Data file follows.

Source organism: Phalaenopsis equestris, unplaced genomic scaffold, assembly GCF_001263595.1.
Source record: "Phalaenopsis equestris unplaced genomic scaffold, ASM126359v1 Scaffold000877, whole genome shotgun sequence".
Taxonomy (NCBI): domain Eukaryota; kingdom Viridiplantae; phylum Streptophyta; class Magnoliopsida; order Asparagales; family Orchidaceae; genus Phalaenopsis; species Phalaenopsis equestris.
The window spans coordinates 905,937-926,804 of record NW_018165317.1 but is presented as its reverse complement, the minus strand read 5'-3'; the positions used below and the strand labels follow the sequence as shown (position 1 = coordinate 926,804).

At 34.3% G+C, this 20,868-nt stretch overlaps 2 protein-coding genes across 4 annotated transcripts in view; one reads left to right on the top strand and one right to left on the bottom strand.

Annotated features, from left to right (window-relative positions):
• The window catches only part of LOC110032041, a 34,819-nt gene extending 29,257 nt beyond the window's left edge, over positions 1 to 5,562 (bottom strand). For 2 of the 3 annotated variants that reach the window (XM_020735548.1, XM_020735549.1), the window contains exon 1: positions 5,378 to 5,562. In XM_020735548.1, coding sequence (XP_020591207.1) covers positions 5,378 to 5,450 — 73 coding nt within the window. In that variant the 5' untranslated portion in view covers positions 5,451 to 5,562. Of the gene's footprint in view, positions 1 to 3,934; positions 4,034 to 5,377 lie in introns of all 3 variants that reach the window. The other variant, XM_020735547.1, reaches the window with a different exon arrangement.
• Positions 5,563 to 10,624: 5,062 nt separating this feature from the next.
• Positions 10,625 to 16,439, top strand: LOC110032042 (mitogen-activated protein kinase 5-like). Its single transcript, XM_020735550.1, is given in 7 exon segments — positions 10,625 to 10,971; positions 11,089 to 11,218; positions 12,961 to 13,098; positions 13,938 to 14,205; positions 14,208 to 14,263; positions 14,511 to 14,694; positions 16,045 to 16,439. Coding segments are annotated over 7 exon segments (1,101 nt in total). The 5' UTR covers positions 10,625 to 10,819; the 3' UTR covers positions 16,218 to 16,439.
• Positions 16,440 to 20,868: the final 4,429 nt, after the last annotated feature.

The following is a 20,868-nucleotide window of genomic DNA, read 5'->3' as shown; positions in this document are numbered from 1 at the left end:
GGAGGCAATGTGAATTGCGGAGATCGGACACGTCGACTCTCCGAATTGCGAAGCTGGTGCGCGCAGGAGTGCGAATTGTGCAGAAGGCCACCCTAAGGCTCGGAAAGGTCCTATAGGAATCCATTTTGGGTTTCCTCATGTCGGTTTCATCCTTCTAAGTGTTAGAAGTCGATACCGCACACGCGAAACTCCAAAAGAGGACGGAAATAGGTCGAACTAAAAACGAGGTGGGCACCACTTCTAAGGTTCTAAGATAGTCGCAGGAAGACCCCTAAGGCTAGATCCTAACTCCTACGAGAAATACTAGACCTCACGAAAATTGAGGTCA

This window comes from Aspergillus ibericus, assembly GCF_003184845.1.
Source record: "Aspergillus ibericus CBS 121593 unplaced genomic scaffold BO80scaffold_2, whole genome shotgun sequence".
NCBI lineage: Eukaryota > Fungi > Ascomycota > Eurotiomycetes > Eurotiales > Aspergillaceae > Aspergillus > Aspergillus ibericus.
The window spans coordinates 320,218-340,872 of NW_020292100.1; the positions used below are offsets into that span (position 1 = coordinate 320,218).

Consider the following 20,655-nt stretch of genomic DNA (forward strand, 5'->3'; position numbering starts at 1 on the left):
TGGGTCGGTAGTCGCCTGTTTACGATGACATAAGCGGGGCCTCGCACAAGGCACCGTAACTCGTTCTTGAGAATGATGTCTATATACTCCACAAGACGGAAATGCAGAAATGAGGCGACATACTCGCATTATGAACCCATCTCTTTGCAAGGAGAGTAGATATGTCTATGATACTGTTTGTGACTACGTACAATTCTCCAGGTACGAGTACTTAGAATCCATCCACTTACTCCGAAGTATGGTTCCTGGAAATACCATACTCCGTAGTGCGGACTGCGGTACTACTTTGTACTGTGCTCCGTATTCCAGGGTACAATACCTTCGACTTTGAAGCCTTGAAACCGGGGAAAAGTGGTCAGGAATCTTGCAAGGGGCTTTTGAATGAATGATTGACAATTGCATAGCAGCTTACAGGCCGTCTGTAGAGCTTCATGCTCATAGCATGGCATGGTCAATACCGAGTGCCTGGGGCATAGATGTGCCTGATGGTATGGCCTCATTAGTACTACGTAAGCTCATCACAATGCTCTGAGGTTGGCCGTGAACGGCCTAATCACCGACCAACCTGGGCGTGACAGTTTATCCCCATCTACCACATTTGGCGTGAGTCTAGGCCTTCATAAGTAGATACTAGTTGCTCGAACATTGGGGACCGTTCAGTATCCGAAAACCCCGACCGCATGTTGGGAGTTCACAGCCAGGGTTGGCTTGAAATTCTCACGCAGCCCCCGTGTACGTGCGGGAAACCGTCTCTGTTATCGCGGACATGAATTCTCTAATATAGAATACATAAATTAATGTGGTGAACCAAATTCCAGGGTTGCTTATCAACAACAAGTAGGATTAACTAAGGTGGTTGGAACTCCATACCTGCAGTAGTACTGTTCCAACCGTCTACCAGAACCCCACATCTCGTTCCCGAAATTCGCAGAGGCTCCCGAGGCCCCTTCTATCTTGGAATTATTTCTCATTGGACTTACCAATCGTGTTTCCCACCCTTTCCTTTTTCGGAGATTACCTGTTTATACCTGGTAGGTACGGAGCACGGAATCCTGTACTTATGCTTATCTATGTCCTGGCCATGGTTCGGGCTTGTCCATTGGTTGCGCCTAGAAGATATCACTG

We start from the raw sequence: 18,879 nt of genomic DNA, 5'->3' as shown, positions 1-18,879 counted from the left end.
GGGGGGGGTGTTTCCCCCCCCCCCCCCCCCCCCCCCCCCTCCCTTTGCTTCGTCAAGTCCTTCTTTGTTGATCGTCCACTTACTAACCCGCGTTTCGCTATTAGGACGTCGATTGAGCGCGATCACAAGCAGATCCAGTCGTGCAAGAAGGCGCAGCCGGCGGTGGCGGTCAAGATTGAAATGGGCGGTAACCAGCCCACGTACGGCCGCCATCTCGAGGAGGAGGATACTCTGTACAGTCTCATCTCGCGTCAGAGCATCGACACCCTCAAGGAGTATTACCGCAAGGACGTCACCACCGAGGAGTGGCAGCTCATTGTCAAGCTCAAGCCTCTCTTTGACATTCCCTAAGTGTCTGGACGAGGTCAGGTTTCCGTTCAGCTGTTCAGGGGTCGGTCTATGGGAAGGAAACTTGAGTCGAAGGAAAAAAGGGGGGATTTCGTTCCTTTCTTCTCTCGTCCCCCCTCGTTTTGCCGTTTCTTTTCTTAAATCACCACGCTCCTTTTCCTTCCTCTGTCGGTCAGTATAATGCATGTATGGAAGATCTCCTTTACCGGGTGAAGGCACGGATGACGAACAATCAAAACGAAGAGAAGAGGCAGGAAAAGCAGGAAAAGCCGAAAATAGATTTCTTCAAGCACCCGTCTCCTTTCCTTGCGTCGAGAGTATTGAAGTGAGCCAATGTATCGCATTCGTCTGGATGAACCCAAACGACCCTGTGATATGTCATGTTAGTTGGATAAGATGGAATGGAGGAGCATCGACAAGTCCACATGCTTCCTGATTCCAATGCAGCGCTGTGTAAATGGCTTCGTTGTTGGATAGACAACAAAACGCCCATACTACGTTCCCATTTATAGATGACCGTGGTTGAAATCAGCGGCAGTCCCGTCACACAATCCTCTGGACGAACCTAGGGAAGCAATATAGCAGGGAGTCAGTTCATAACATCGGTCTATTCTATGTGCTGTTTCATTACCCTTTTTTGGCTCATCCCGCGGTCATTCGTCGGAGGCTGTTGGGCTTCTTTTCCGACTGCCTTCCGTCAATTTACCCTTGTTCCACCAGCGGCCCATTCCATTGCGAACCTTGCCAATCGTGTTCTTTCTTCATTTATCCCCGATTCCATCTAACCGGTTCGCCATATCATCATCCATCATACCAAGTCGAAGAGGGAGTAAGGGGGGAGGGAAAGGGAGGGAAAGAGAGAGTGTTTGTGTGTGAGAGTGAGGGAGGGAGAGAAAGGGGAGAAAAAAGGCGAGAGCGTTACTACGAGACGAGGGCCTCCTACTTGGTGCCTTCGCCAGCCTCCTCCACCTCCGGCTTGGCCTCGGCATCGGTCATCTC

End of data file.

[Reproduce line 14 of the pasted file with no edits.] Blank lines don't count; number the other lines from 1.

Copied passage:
Source record: "Aspergillus ibericus CBS 121593 unplaced genomic scaffold BO80scaffold_2, whole genome shotgun sequence".